One of the lesser covered stories in the wake of Wikileaks publication of military and diplomatic records and communiques has been the story of the capture of Bradley Manning. Beyond the concrete harsh aspects and conditions of Manning’s arrest, which are finally receiving some level of media coverage, the issue of just how Manning was outed has been poorly covered by mainstream media outlets. The mainstream account has Manning contacting Adrian Lamo via chat room and confessing, Lamo reporting him to authorities, and Wired publishing partial records of the chat room logs courtesy of Lamo. But there are so many questions in this version of the story, and they have been conspicuously ignored by the mainstream media.
What’s odd is how juicy the story potentially is. It really has everything that corporate media bring up whenever they excuse their compulsion to focus solely on sleaze and political intrigue as their mandate from the superficial American public. Lamo alone is the stuff media orgies are made of. Just look at Lamo during this appearance on CNN in July:
He’s either hyper-medicated or simply high or drunk. Though the New York Times published petty smear-articles on both Manning and Assange, based on gossip and innuendo, Lamo, the most flame-ingly weird of the trio escapes any kind of personal scrutiny whatsoever, despite the fact that he admitted himself into a psychiatric facility right before his encounter with Manning. While he’s made several media appearances since, none have ever held him to the rigorous personal intrusion that seems to be the rubric for interviews with Assange and stories about Manning.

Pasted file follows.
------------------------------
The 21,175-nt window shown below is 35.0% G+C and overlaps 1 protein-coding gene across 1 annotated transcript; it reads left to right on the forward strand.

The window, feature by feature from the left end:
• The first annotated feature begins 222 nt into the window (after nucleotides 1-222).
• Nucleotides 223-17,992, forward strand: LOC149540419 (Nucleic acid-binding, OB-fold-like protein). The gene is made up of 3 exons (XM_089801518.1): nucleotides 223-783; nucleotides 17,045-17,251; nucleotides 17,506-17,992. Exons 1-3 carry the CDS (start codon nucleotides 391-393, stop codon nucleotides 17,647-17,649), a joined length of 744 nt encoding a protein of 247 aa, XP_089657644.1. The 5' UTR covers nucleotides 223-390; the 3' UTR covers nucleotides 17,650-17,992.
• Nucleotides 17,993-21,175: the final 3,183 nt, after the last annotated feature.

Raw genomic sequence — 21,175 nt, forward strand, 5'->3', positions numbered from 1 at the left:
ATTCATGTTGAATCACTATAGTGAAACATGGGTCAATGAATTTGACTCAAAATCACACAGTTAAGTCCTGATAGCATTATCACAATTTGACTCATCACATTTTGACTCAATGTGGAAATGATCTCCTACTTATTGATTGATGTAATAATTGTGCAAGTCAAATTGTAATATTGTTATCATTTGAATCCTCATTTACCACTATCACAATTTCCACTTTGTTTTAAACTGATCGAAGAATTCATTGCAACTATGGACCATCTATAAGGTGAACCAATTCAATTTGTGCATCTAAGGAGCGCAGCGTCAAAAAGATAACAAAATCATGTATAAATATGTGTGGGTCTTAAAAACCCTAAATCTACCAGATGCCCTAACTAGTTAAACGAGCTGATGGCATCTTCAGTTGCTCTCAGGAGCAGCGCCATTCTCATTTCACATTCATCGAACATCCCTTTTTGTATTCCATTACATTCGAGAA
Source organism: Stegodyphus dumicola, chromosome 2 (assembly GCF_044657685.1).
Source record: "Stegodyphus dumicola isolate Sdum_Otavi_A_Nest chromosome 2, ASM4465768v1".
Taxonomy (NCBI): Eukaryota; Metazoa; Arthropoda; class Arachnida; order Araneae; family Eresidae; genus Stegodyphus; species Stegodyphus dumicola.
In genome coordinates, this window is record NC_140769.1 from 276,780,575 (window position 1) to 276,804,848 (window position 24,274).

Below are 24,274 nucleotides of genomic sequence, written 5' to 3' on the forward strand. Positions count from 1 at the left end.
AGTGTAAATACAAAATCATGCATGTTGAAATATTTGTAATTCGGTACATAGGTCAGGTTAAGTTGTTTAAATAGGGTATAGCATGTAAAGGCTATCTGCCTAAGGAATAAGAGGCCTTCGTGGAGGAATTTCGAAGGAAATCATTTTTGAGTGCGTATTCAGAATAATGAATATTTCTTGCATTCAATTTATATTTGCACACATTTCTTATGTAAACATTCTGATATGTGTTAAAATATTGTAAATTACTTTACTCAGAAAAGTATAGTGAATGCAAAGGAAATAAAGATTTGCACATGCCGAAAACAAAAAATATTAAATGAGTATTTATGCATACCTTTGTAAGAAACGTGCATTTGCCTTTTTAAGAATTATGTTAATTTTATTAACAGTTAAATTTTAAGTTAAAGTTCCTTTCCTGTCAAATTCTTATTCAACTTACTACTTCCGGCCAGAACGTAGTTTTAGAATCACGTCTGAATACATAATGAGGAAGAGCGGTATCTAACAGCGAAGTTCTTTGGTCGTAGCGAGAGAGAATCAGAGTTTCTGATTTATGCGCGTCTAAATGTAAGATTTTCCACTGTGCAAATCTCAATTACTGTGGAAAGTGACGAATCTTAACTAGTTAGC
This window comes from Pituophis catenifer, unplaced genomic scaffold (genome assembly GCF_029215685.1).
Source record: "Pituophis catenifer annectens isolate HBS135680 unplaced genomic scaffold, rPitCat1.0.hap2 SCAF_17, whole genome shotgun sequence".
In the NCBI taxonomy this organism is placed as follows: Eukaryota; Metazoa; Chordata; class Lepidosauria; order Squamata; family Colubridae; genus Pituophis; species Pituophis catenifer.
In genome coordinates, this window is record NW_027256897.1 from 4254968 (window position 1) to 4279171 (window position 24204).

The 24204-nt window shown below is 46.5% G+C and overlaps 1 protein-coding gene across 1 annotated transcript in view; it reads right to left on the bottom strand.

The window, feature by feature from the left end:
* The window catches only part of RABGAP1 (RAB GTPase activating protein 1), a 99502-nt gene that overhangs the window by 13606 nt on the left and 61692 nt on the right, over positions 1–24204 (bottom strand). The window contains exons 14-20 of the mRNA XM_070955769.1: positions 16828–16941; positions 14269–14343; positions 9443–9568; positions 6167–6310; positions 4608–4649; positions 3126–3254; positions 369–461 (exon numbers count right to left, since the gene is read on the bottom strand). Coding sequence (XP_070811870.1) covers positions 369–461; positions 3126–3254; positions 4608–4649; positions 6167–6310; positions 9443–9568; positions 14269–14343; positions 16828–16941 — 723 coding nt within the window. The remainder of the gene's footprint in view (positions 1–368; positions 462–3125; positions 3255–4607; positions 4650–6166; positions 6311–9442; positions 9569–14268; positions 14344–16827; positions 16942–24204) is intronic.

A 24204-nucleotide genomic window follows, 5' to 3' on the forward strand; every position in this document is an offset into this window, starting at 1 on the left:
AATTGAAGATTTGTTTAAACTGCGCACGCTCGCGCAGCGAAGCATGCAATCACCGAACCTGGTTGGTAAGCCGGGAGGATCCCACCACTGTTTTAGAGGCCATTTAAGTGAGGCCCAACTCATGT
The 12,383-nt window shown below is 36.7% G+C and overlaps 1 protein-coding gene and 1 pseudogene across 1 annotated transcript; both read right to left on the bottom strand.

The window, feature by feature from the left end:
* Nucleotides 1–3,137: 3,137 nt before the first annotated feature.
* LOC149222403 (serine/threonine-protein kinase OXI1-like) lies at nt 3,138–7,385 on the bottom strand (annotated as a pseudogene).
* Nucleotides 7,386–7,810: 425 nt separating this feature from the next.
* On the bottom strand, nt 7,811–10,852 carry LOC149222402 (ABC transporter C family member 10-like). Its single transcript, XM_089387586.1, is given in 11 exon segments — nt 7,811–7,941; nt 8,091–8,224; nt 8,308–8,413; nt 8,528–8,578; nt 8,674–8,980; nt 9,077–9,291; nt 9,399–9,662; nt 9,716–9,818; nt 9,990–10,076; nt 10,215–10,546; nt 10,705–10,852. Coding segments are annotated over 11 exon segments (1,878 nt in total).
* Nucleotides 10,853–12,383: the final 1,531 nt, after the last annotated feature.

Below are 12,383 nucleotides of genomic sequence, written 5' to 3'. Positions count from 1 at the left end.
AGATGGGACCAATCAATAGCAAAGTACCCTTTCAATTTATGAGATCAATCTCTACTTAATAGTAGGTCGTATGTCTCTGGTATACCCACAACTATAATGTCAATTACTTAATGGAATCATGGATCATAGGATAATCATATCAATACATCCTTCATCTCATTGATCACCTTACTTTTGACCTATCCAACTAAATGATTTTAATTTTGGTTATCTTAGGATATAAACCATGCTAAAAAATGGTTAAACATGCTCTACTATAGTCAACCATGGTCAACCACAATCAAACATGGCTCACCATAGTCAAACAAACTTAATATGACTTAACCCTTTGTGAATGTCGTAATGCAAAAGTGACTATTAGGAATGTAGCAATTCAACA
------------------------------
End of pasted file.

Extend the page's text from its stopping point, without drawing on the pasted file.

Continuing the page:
Just how did Manning get in touch with Lamo, a notoriously unreliable (to be generous) self-promoting hack-hacker shunned by the transparency and hacking community? Why did Manning reveal himself to such a person? Why do Lamo, the publisher of Wired and a quasi-federal security professional have such an extensive history together, and why are they all so directly linked to one another in this particular instance?
There are plenty of possible answers out there, but the corporate media, with its arsenal of informants and resources has apparently no interest. Glenn Greenwald and Fireddoglake have been picking up the slack. Greenwald has had a particularly adversarial and instructive series of articles on Wired’s peculiar relationship with Lamo and their refusal to release the chat logs in full, which you can read here. FDL has put together chat logs from several different sources and is the most complete source of the logs at this point in time. Wired claims it has only released 25% of the logs that they were given by Lamo, though Lamo has made many assertions about what Manning told him in the logs that do not appear in any of the published accounts to date.